Chris Duggan was inspired to set up the House of Science in 2013, after reading an Education Review Office report that the majority of primary schools didn’t feel there was an effective science programme in place for primary schools.
“Having been in the classroom for 15 years myself, I’d seen there were children coming into high school who had never done any science, and were thinking they would never be any good at science,” says Chris.
The lack of primary school support concerned her and, being “a doer rather than a whinger”, she resigned from her position as senior science teacher at Tauranga Girls College and put her vision into action.
“Generally fewer women keep going with science and that’s been an issue for many years. We set up the programme to provide equal opportunities for both girls and boys and to encourage as many young people as possible into science.”
House of Science has created a library of 28 “blue boxes” for schools to borrow, containing everything needed for a week’s worth of science experiments and activities. The boxes are themed around different science concepts and include materials and laminated cards with instructions for the children to carry out up to seven activities, a teacher’s resource manual, and even an electric jug to boil hot water if needed for experiments.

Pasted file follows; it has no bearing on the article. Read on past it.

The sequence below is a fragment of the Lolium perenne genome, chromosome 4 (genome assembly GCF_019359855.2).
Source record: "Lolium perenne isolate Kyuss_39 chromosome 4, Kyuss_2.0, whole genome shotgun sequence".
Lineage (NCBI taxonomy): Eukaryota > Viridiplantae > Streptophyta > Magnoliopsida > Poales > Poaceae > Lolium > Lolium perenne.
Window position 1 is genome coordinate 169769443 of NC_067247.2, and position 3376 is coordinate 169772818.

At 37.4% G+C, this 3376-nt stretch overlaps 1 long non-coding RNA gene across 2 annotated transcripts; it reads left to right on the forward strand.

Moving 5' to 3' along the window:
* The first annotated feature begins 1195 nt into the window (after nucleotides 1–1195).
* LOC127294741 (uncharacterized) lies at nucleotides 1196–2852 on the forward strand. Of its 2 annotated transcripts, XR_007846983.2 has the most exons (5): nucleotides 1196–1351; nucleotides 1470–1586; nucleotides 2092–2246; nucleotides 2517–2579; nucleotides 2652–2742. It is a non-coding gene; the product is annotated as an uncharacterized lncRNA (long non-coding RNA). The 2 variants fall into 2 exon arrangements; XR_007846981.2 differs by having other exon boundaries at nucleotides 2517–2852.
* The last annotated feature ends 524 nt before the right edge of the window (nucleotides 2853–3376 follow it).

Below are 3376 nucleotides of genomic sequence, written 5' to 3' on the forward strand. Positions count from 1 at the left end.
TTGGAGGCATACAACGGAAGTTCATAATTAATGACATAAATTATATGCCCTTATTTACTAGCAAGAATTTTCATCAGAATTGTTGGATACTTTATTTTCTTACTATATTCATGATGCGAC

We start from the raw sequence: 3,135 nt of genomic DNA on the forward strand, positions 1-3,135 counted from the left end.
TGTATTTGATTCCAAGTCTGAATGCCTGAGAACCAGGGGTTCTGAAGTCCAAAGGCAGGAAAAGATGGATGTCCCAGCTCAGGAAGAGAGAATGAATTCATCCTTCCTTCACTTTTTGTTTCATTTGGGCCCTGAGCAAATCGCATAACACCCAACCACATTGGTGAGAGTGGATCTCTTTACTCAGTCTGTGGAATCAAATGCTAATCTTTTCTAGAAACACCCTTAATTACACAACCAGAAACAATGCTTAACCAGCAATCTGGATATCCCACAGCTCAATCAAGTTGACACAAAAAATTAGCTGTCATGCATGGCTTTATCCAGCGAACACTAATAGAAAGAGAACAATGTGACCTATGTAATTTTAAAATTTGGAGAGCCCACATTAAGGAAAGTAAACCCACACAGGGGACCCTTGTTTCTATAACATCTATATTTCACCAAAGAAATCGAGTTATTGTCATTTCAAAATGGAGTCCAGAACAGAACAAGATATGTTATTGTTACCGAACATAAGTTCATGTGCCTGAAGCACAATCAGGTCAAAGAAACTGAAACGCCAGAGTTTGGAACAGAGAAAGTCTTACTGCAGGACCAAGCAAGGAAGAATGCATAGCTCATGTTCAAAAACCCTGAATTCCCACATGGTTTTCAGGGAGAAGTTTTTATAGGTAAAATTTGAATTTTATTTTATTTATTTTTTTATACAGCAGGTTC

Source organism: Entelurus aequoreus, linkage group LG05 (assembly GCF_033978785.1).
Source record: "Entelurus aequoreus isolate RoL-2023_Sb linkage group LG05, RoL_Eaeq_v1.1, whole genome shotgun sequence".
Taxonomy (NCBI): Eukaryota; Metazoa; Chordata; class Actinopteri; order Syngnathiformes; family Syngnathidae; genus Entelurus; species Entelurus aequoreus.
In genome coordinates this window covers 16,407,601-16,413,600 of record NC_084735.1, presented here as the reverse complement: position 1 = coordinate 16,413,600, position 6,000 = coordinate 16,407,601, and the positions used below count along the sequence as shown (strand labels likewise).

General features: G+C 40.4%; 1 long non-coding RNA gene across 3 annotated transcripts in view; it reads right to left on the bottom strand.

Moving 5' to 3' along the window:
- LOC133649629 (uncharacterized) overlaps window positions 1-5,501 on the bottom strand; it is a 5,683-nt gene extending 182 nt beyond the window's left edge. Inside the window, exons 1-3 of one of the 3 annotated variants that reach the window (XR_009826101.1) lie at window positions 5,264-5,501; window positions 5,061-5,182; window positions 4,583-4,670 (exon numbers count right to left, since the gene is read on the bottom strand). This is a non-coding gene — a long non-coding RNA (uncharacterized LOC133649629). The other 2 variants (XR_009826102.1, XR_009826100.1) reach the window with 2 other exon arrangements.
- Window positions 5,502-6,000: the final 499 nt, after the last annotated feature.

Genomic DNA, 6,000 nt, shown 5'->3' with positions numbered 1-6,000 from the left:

“It’s all there in the box,” says Chris, adding that she has been “flabbergasted” at how quickly demand for the House of Science materials has grown. There are now six branches throughout the country, with more planned.
Each box is sponsored by a local business, which she says is a really important part of the puzzle.
“It helps make those connections between the business sector and the education sector, which has always been a cornerstone value of ours.”
Chris says a typical week would see 40-45 boxes out at schools in the Western Bay of Plenty and close to 100 across the country.
The materials are pitched at primary school age, but House of Science in Tauranga also runs after-school programmes for older chidren, as well as a robotics programme.
With support from the Wright Family Foundation the House of Science has been able to expand nation-wide and translate all school resources into Te Reo Māori.
“I’m living the dream,” she says. “We’re meeting a need and doing it in a way that is useful for teachers and actually empowering them to do science in the classroom.”
House of Science was a key part of the Bay of Plenty’s weeklong Groundswell Festival, from 7-13 August 2017, which showcased the innovative and entrepreneurial activity taking place in Tauranga and the Western Bay of Plenty.
Chris was one of the panellists at the Business Women’s Network luncheon, talking about women in science and innovation. And House of Science Tauranga is deeply involved in the Young Innovator Awards, with the Rube Goldberg Challenge, which asks Intermediate students to build a “marvelous machine” to complete a simple challenge.
Priority One is spearheading the Groundswell initiative, with support from Tauranga City Council, Bay of Connections, Callaghan Innovation, Tauranga Chamber of Commerce and Tauranga IT company Cucumber.